John and Alyson Woodland did not hesitate to share their opinions about the Eastern Bypass route.



“I don’t like it,” Alyson Woodland said, as she filled out a comment card. “Three of the corridors will go right through our house.”


John and Alyson Woodland did not hesitate to share their opinions about the Eastern Bypass route.

“I don’t like it,” Alyson Woodland said, as she filled out a comment card. “Three of the corridors will go right through our house.”

The East Peoria husband and wife were among hundreds who attended the Illinois Department of Transportation’s second four-hour open house about the Eastern Bypass at Countryside Banquet Facility in Washington.

People from all parts of Central Illinois came to gather information and voice their opinions Thursday about a proposed roadway that would connect Interstate 474 and Illinois Route 6.
Everyone watched a 10-minute video upon arrival, before visiting tables and displays outlining the proposed plans.

A community advisory group made up of 47 local citizens representing different interests was split into smaller groups over the past year, and each of the teams drew what they believe to be the best paths.

Each of the six groups’ proposed corridors were assigned a color and displayed on a large map at Thursday’s meeting. There were 20 possible routes for the public to examine and make comments about. All include building a bridge over the Illinois River near Spring Bay, about seven miles east of the Interstate 74 bridge.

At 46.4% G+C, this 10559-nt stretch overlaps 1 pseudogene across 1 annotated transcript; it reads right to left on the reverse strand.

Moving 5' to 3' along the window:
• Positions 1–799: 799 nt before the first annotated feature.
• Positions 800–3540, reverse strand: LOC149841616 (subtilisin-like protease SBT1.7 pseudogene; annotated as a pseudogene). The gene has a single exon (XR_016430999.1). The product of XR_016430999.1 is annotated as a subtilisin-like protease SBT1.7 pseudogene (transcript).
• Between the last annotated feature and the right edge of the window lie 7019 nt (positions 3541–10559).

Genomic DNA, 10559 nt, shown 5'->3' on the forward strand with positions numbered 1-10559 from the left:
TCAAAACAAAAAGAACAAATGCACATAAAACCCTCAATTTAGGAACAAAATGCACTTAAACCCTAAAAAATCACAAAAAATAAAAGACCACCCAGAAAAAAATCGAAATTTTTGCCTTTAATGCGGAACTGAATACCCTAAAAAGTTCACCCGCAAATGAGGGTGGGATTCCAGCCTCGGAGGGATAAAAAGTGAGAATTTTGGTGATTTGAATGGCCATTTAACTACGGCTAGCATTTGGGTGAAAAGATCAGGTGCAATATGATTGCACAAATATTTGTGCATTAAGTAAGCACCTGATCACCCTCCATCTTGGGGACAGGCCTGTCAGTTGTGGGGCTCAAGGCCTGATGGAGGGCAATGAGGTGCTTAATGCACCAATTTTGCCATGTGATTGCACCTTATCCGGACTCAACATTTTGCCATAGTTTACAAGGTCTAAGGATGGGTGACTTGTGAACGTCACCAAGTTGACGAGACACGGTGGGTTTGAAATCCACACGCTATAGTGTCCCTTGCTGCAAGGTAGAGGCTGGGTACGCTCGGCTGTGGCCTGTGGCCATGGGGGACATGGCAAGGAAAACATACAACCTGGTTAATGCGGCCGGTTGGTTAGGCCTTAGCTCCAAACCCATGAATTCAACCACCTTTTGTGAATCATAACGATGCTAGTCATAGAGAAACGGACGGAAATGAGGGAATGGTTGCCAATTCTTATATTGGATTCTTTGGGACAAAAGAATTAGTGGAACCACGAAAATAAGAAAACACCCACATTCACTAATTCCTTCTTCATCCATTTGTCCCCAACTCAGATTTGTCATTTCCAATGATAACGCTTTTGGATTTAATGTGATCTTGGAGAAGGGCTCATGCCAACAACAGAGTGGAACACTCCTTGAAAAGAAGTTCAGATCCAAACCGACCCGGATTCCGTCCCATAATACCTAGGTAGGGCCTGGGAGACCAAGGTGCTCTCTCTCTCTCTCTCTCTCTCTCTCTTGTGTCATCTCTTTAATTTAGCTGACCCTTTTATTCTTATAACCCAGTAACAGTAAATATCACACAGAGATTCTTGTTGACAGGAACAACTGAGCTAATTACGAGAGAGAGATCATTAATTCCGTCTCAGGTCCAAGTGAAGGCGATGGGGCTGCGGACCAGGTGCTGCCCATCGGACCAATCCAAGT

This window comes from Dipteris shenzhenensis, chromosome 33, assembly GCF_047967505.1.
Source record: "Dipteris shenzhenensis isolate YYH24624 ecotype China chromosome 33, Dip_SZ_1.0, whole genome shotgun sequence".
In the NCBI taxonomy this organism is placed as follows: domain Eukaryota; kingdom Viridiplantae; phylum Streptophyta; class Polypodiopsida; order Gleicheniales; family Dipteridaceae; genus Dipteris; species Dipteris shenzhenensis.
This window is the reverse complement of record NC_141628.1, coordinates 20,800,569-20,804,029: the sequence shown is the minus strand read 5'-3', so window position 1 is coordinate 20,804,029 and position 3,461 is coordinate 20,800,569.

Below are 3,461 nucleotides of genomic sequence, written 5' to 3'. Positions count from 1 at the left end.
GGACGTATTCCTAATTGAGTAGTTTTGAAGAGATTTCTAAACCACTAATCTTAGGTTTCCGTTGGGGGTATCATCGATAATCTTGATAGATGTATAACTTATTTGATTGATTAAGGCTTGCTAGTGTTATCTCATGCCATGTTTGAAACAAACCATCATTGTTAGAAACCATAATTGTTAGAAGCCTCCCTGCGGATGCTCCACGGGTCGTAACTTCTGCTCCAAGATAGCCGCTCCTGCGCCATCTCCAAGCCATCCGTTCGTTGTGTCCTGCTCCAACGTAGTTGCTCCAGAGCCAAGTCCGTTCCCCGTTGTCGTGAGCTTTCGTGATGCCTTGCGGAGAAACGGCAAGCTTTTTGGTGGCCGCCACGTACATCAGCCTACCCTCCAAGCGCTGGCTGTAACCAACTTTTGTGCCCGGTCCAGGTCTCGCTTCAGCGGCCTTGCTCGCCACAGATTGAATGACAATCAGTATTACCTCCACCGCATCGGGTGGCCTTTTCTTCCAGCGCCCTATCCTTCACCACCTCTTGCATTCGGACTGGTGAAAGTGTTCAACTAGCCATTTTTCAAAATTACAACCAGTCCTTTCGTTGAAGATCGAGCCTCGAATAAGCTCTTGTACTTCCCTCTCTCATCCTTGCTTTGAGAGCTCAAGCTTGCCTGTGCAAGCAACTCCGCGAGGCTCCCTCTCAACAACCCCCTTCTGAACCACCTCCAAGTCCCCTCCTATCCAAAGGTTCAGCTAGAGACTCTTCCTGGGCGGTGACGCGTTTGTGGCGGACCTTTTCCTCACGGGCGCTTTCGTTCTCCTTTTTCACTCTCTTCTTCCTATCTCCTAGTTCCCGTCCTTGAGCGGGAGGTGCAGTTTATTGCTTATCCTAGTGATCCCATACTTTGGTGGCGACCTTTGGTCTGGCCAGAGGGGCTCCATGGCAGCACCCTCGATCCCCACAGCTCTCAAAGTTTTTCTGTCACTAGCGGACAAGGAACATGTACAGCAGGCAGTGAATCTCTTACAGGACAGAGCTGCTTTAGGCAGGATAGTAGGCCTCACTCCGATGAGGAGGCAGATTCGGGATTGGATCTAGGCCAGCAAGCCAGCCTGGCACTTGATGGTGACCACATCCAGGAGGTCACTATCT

“We’re making comments on all the routes to make sure our voices are heard,” said Chrisanne Burr of Germantown Hills. “Almost all of the maps have a road going right behind us or through us.”

Burr said she and her husband, Marvin, moved to Germantown Hills in 1971 to get away from the city and enjoy the peacefulness of country living.

“I just want to weep because we have put so much time and money into our property,” she said.

The Burrs’ comments — and all other written and verbal suggestions — will be taken into consideration before the community advisory group refines the list of possible corridors and eliminates those that are least desirable. Two more public meetings will take place before a preferred corridor is selected within the next year.

However, selection of a final corridor does not mean the roadway will definitely be built. A no-build option is still on the table, said Joe Crowe, deputy director of highways for IDOT. Decisions will ultimately be made by the public.

“Every comment is considered,” he said at Thursday’s meeting. “That’s what we are here for. Whether it’s written or verbal, we want to hear from you.”

Crowe said the meeting’s turnout was beyond his expectations. Though the open house began at 3 p.m., some interested citizens showed up as early as lunch time. Crowe said organizers opened the doors early because of the line outside the banquet center.

“It shows the level of interest the public has with this project,” Crowe said.

IDOT officials estimate the proposed roadway and bridge will cost between $500 and $700 million. It would be paid for with state, federal and IDOT funds.

It could take 10 years before any dirt is turned for a ground breaking, and it could take another 17 after that to complete the entire project.

Brad Pettet of Rome, owner of Pettet Jewelry in Peoria’s Metro Centre, said he is opposed to the roadway altogether.

“My only opinion about the project is that it’s a waste of time,” he said. “We need a highway connecting Chicago to Kansas City through Peoria first, not the other way around.”

Comments should be sent to the Illinois Department of Transportation, 401 Main St., Peoria, IL 61602 by Monday. Verbal comments can be made by calling 671-3333.

Visit www.washingtontimesreporter.com for maps of the proposed corridors, or visit www.easternbypass.com for more information.